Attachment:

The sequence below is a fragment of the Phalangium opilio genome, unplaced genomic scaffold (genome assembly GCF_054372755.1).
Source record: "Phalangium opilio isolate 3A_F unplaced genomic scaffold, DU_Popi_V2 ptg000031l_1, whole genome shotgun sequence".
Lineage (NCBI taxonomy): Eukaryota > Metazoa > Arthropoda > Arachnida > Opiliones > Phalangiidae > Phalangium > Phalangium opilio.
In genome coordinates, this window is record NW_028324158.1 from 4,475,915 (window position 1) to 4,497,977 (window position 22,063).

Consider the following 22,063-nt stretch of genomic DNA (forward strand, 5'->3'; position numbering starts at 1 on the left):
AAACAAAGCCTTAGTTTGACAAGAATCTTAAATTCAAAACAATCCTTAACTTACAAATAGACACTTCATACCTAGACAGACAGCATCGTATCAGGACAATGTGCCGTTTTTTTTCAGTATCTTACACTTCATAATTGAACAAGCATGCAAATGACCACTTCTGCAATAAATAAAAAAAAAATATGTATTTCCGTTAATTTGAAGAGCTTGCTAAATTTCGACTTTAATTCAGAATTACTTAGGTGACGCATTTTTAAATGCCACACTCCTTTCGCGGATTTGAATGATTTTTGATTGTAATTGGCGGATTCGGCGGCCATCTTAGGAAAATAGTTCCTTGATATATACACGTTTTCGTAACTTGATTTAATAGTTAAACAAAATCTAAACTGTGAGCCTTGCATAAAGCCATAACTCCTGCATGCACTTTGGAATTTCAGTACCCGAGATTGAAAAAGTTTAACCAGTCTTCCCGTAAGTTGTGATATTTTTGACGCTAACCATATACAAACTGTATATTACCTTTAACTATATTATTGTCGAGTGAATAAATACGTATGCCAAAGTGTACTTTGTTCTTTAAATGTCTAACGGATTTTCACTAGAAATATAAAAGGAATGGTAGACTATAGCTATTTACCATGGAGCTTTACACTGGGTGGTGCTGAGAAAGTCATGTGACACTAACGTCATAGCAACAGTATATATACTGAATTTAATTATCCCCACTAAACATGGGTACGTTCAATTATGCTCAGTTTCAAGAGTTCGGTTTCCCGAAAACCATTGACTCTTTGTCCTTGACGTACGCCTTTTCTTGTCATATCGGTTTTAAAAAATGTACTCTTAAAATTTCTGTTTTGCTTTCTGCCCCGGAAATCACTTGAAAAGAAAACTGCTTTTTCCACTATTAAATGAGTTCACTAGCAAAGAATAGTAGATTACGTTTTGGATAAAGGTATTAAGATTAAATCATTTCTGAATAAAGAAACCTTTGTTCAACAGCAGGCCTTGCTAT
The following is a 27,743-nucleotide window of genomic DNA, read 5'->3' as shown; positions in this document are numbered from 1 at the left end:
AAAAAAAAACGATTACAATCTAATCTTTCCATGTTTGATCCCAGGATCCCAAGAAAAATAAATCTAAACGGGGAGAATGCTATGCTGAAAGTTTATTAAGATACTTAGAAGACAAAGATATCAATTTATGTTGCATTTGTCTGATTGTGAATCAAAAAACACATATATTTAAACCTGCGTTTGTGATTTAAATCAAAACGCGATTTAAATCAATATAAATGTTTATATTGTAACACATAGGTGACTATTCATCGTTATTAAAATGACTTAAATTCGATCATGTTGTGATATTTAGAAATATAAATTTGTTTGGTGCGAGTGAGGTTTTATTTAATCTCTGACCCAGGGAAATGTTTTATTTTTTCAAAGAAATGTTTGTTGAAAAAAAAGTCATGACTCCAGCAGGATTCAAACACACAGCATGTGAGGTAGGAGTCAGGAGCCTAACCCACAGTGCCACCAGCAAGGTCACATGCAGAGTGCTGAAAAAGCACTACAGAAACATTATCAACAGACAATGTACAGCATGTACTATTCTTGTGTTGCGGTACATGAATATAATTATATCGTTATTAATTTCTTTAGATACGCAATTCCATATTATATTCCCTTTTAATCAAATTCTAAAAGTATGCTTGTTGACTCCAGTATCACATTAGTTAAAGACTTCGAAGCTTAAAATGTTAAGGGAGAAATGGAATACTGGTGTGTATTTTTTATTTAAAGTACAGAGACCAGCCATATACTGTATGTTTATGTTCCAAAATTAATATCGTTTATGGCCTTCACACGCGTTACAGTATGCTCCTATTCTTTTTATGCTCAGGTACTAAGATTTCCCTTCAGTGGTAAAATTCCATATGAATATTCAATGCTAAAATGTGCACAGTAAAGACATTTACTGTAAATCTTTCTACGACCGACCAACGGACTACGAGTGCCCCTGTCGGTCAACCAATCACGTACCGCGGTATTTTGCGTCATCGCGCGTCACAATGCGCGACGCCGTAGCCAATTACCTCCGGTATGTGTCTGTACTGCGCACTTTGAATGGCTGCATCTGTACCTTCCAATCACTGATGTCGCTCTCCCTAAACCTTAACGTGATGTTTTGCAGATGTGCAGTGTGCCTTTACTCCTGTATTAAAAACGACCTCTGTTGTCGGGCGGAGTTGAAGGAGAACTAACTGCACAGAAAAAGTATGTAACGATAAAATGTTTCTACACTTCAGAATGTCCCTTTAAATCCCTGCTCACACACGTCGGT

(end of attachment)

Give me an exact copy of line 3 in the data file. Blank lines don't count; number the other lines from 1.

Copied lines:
Lineage (NCBI taxonomy): Eukaryota > Metazoa > Arthropoda > Arachnida > Opiliones > Phalangiidae > Phalangium > Phalangium opilio.